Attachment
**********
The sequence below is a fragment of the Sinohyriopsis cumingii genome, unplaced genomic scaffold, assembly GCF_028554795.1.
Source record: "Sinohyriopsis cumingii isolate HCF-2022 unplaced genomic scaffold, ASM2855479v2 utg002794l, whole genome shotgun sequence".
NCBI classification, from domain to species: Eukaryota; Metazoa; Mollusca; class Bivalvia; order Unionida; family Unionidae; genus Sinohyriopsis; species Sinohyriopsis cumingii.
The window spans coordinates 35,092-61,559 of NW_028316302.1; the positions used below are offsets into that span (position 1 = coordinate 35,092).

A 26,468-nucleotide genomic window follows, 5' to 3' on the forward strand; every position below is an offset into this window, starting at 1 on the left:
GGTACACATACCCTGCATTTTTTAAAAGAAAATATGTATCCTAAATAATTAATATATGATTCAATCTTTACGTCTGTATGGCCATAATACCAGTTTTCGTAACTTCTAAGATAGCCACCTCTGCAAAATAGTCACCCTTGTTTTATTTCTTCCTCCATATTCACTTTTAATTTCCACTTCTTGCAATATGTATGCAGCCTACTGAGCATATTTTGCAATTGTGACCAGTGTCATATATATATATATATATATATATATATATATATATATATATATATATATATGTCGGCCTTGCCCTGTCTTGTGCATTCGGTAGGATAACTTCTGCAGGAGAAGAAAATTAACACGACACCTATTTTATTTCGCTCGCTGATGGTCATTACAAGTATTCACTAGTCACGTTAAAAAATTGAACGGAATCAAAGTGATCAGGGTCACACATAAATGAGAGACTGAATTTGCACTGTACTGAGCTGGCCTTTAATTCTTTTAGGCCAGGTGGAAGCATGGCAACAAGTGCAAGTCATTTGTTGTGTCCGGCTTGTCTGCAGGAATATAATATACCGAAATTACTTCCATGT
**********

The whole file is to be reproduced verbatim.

The sequence below is a fragment of the Sinohyriopsis cumingii genome, unplaced genomic scaffold, assembly GCF_028554795.1.
Source record: "Sinohyriopsis cumingii isolate HCF-2022 unplaced genomic scaffold, ASM2855479v2 utg002794l, whole genome shotgun sequence".
NCBI classification, from domain to species: Eukaryota; Metazoa; Mollusca; class Bivalvia; order Unionida; family Unionidae; genus Sinohyriopsis; species Sinohyriopsis cumingii.
The window spans coordinates 35,092-61,559 of NW_028316302.1; the positions used below are offsets into that span (position 1 = coordinate 35,092).

A 26,468-nucleotide genomic window follows, 5' to 3' on the forward strand; every position below is an offset into this window, starting at 1 on the left:
GGTACACATACCCTGCATTTTTTAAAAGAAAATATGTATCCTAAATAATTAATATATGATTCAATCTTTACGTCTGTATGGCCATAATACCAGTTTTCGTAACTTCTAAGATAGCCACCTCTGCAAAATAGTCACCCTTGTTTTATTTCTTCCTCCATATTCACTTTTAATTTCCACTTCTTGCAATATGTATGCAGCCTACTGAGCATATTTTGCAATTGTGACCAGTGTCATATATATATATATATATATATATATATATATATATATATATATATATATATGTCGGCCTTGCCCTGTCTTGTGCATTCGGTAGGATAACTTCTGCAGGAGAAGAAAATTAACACGACACCTATTTTATTTCGCTCGCTGATGGTCATTACAAGTATTCACTAGTCACGTTAAAAAATTGAACGGAATCAAAGTGATCAGGGTCACACATAAATGAGAGACTGAATTTGCACTGTACTGAGCTGGCCTTTAATTCTTTTAGGCCAGGTGGAAGCATGGCAACAAGTGCAAGTCATTTGTTGTGTCCGGCTTGTCTGCAGGAATATAATATACCGAAATTACTTCCATGT